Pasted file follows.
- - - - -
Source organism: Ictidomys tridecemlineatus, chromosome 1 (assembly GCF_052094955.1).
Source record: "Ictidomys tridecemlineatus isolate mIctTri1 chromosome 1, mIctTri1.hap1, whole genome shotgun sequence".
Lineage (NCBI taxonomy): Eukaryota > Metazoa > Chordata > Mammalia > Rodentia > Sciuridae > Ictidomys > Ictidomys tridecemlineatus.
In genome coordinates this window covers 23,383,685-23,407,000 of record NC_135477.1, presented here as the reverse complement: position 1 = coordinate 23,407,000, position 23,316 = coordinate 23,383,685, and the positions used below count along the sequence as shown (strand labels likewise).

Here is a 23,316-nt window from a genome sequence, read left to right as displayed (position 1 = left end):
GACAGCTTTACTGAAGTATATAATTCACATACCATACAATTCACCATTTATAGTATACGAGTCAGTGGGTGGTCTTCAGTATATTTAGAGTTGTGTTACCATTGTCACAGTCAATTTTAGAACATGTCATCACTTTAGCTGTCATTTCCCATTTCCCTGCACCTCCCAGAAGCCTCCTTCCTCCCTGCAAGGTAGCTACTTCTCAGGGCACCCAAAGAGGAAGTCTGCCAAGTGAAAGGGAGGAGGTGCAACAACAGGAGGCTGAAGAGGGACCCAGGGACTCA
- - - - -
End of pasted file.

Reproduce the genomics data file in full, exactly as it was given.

Source organism: Ictidomys tridecemlineatus, chromosome 1 (assembly GCF_052094955.1).
Source record: "Ictidomys tridecemlineatus isolate mIctTri1 chromosome 1, mIctTri1.hap1, whole genome shotgun sequence".
Lineage (NCBI taxonomy): Eukaryota > Metazoa > Chordata > Mammalia > Rodentia > Sciuridae > Ictidomys > Ictidomys tridecemlineatus.
In genome coordinates this window covers 23,383,685-23,407,000 of record NC_135477.1, presented here as the reverse complement: position 1 = coordinate 23,407,000, position 23,316 = coordinate 23,383,685, and the positions used below count along the sequence as shown (strand labels likewise).

Here is a 23,316-nt window from a genome sequence, read left to right as displayed (position 1 = left end):
GACAGCTTTACTGAAGTATATAATTCACATACCATACAATTCACCATTTATAGTATACGAGTCAGTGGGTGGTCTTCAGTATATTTAGAGTTGTGTTACCATTGTCACAGTCAATTTTAGAACATGTCATCACTTTAGCTGTCATTTCCCATTTCCCTGCACCTCCCAGAAGCCTCCTTCCTCCCTGCAAGGTAGCTACTTCTCAGGGCACCCAAAGAGGAAGTCTGCCAAGTGAAAGGGAGGAGGTGCAACAACAGGAGGCTGAAGAGGGACCCAGGGACTCA